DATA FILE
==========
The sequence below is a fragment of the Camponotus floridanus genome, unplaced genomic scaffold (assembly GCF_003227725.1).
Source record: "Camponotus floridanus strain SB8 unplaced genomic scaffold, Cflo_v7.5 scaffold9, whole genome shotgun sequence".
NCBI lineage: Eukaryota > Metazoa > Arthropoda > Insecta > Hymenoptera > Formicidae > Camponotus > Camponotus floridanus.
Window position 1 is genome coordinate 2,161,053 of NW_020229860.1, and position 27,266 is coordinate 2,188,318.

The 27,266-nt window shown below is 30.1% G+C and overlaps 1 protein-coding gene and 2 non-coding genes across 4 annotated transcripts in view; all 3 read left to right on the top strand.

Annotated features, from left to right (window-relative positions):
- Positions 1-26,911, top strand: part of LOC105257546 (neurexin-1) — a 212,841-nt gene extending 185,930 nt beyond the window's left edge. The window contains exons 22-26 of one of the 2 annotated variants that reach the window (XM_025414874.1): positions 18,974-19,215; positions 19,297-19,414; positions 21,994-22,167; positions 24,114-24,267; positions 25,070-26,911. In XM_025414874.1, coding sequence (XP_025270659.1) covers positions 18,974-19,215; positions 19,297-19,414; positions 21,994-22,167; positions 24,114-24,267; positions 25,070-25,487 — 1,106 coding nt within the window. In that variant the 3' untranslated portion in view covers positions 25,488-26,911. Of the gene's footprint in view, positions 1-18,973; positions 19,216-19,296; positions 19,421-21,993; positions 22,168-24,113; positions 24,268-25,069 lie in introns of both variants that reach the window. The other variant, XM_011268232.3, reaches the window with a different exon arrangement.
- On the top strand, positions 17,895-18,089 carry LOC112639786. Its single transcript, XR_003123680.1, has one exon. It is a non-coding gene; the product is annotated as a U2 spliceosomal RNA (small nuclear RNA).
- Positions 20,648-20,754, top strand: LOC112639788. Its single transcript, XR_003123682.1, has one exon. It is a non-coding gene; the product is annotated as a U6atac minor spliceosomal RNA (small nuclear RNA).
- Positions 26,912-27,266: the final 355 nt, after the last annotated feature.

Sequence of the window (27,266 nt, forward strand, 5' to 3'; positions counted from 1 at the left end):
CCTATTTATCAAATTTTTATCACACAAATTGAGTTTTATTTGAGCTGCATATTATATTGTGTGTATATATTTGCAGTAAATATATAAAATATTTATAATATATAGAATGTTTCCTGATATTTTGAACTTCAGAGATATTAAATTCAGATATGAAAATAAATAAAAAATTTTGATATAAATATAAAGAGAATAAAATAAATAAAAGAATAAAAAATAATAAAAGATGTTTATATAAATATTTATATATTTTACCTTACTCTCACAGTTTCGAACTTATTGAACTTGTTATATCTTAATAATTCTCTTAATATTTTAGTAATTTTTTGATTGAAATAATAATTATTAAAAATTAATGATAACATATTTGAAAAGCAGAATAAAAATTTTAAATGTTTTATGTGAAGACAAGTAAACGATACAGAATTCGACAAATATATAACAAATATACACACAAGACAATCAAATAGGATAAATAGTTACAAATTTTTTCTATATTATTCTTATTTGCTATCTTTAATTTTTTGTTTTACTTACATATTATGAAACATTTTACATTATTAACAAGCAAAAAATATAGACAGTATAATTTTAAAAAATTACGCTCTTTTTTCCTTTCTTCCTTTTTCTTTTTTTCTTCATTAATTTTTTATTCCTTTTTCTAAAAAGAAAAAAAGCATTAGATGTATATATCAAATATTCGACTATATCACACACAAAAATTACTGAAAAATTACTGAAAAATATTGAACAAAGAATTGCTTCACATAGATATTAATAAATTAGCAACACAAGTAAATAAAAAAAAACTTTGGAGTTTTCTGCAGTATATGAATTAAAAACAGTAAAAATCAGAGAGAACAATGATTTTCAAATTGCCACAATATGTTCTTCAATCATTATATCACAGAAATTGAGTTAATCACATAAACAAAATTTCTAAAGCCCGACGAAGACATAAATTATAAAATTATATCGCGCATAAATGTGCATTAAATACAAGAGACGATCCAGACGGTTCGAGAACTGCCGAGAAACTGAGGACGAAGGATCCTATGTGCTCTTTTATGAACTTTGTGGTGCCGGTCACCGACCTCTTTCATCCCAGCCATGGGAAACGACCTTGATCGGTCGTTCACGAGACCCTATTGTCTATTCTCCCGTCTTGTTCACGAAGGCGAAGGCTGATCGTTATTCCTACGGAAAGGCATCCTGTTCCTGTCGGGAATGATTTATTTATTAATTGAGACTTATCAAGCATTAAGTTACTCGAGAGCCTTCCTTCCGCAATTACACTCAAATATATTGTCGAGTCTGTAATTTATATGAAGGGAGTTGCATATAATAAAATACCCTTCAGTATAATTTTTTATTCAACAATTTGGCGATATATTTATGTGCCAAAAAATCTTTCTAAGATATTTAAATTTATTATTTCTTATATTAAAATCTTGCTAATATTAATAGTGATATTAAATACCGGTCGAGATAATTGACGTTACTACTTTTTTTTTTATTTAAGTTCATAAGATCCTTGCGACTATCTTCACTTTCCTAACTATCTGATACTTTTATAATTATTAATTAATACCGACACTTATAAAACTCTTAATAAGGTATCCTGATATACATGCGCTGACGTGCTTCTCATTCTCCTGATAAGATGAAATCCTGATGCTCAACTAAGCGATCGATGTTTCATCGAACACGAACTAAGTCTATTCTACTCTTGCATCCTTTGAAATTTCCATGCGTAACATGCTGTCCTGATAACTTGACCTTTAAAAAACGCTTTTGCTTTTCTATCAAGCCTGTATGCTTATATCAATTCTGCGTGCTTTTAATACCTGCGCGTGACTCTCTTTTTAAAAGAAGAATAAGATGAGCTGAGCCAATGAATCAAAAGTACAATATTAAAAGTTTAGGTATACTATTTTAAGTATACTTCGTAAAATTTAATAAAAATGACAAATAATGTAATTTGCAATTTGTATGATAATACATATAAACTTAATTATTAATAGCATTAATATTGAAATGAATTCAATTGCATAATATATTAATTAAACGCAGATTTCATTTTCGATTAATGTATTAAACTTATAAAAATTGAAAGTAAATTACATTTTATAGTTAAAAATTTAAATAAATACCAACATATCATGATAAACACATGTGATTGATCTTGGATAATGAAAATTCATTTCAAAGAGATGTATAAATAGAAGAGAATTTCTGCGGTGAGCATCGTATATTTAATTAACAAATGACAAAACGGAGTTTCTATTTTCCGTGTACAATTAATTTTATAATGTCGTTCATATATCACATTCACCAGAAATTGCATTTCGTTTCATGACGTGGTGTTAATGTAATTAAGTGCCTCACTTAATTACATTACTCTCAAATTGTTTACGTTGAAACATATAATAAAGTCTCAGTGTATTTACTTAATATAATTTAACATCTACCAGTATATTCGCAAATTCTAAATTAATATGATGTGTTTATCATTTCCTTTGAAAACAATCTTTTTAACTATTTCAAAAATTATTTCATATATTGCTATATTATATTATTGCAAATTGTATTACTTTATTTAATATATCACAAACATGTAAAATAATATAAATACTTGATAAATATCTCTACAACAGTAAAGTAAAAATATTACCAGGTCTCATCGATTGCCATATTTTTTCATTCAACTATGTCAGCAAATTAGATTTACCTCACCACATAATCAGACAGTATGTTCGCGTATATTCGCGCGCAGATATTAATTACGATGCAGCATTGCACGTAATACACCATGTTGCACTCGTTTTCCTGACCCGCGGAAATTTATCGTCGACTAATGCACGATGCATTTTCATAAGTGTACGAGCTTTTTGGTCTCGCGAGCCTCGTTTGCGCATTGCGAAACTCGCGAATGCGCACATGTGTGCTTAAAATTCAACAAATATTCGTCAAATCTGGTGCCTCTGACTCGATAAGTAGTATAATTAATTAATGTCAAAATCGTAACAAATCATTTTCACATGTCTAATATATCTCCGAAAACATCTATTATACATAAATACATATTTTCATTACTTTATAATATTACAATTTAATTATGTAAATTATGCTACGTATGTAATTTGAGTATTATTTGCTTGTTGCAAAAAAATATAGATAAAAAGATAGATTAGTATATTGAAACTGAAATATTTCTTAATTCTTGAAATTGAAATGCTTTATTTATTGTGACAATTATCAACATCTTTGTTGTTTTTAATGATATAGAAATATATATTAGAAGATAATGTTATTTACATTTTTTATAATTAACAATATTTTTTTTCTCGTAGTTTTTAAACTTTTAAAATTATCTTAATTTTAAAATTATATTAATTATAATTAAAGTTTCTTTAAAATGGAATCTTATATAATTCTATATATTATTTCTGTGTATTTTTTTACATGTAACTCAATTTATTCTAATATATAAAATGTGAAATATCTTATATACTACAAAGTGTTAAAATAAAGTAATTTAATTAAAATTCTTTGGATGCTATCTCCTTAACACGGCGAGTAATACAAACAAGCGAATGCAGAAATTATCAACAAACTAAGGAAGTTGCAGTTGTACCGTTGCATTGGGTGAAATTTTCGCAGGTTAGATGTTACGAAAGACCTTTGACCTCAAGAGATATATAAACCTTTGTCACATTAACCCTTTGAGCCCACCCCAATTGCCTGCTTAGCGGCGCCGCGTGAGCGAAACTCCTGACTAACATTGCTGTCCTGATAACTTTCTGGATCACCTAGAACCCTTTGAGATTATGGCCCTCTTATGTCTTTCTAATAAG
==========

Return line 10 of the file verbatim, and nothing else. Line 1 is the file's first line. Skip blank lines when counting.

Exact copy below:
- Positions 26,912-27,266: the final 355 nt, after the last annotated feature.